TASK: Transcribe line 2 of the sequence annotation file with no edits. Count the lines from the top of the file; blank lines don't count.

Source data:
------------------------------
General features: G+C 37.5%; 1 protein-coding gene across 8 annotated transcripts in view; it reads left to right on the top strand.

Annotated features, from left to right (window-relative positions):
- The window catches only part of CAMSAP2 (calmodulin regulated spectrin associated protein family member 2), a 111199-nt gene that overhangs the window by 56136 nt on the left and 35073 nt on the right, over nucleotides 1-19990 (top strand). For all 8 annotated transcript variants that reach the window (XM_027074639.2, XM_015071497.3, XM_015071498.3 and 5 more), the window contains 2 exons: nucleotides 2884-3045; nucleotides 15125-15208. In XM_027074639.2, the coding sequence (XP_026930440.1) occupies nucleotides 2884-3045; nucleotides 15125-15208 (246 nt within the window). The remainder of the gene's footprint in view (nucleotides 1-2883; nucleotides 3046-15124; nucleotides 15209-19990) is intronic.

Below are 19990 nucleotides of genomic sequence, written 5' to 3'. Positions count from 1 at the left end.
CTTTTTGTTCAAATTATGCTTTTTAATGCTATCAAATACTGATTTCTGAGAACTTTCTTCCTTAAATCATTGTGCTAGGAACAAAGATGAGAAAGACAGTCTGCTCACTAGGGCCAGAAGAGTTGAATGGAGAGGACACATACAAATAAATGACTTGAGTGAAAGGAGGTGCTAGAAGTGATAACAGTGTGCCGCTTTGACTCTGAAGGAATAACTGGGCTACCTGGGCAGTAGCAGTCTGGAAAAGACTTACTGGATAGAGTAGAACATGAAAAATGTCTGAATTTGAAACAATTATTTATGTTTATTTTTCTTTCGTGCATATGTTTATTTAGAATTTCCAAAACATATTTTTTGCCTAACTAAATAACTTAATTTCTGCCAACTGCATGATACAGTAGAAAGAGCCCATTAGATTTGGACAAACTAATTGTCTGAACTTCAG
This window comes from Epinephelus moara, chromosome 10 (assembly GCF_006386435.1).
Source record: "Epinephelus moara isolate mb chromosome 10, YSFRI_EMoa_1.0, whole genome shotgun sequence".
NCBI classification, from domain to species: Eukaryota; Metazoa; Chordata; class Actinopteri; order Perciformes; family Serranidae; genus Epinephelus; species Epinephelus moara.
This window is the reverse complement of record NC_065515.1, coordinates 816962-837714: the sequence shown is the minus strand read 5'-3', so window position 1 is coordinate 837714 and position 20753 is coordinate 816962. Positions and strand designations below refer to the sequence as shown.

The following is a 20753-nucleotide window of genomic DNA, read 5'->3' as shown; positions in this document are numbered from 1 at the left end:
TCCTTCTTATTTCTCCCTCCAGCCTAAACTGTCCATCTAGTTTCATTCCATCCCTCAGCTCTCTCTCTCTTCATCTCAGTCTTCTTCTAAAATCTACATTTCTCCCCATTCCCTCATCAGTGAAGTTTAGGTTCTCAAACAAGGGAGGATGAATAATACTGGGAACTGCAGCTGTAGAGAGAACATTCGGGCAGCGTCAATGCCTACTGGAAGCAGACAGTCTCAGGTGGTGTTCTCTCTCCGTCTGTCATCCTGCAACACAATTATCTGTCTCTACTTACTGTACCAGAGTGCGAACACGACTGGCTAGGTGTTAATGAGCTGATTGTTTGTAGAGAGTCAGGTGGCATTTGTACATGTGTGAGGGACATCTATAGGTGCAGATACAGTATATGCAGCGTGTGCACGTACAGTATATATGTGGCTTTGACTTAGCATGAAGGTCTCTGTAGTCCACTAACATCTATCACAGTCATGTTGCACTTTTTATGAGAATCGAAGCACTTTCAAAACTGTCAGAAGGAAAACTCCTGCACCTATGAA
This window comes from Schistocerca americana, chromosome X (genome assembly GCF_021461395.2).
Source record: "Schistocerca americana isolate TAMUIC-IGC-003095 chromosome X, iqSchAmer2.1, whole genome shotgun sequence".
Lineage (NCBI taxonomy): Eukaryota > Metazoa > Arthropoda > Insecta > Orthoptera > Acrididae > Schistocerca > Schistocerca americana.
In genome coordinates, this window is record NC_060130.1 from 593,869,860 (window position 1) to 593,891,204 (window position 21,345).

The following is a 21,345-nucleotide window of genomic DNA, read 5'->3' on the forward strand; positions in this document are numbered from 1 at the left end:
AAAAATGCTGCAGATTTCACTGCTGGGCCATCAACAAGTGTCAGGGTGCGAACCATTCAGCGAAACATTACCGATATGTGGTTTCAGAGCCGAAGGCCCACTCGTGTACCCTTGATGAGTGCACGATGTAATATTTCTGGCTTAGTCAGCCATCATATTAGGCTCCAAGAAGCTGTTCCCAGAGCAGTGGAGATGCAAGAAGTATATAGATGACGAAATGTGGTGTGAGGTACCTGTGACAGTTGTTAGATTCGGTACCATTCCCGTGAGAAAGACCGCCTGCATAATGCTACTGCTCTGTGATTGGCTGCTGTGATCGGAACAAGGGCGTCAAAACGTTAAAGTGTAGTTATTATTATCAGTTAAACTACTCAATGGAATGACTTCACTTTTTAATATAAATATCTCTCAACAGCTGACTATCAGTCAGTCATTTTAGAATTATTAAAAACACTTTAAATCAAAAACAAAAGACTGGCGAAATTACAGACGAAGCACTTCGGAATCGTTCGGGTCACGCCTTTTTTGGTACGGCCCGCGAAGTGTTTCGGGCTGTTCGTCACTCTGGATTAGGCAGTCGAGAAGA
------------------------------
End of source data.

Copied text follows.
Annotated features, from left to right (window-relative positions):